2. The ‘All in the Family’ Characters Were Inspired By Lear’s Own Parents

Lear’s own parents served as an inspiration for the matriarch and patriarch of “All in the Family.” Lear was born in July 1992 in New Haven, Connecticut to Jeanette and Hyman “Herman” Lear, a travelling salesman. When Norman Lear was 9, his dad was sentenced to prison time for selling fake bonds, according to Celebrity Net Worth. He served a three-year sentence.

Lear told The Hollywood Reporter that Edith and Archie were meant to be relatable, and he believes the legacy was a lasting one.

He said:

My favorite part of laughter is how it brings people together. I’ve stood behind an audience thousands of times and watched them when they’re really laughing, the way they come out of their seats and go forward and then fall back. There isn’t a more spiritual wave of humanity based on what they’re feeling at the moment. It has everything in the world to do with gratitude and affection and so forth. They’re loving the moment that they’re experiencing as one. The way I’m describing it to you, I’ve done it reflexively, I just haven’t expressed it. I can’t think of anything that makes me feel better than watching an audience in the middle of a belly laugh.


3. Lear Sold His Production Company in 1985 in Exchange for Coca-Cola Shares & Earned About $600 Million in Today’s Dollars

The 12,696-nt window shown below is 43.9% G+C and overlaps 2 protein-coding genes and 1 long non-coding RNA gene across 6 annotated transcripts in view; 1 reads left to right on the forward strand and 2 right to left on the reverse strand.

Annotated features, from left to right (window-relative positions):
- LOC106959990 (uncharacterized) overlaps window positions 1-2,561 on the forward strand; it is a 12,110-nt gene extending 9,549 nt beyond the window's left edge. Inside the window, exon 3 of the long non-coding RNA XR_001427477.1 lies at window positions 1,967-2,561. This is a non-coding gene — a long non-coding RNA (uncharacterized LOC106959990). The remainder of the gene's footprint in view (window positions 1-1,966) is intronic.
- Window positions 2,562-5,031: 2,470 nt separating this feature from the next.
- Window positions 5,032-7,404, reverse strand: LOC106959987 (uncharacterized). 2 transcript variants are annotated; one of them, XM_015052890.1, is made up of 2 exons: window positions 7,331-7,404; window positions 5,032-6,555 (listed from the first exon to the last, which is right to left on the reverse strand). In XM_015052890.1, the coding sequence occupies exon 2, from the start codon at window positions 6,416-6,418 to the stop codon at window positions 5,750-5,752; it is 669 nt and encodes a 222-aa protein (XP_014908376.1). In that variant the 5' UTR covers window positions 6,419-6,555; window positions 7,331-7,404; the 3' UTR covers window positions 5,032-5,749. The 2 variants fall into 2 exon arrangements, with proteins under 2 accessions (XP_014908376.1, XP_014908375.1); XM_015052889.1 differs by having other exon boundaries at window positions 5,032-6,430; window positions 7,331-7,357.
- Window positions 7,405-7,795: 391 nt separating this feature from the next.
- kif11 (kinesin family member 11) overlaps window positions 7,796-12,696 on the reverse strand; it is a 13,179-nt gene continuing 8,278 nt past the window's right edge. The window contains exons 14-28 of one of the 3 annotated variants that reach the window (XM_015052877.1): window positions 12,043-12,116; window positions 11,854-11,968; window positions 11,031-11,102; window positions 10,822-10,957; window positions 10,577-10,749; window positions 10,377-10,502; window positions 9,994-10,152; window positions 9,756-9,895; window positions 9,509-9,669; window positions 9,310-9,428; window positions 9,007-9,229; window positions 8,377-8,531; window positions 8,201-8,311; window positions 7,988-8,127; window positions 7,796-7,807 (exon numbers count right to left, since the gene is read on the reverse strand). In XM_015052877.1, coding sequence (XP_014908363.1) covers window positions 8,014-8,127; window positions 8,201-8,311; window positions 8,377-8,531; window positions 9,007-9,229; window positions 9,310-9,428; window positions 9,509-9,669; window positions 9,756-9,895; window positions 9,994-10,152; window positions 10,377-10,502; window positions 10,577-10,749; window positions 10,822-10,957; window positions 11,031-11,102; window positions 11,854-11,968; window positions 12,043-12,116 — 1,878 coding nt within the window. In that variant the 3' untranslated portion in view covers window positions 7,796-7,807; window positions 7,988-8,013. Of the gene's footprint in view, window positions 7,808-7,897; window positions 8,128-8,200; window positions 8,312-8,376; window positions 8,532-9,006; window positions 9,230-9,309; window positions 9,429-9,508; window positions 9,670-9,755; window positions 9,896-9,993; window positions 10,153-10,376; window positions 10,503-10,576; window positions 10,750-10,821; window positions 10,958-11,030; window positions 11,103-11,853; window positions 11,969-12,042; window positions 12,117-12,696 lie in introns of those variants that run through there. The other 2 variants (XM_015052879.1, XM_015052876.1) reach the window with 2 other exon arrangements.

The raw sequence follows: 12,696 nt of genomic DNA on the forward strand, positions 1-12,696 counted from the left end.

Lear and Jerry Perenchio bought Avco Embassy Pictures in 1982, and resold it three years later. They made a deal with Columbia pictures in 1985 to sell the company in part for $485 million in shares of The Coca-Cola Company. Celebrity Net Worth reported their earnings, before taxes and adjusted for inflation, was about $600 million apiece.

A 1985 archived story from The Hollywood Reporter further explained the deal.

“Both Embassy and Tandem are privately owned by Norman Lear and Jerry Perenchio. The two, along with others who hold interest in the com­pany’s three loosely held divisions (pictures, television and home enter­tainment) will divide about $195 mil­lion cash (less debt) with the balance offered in the form of Coca-Cola common stock. Coke closed yesterday on Wall Street at $68.87 per share,” it said.

Lear went on to form Act III Communications in 1986, producing movies including “The Sure Thing,” “Stand By Me,” “The Princess Bride” and “Fried Green Tomatoes.”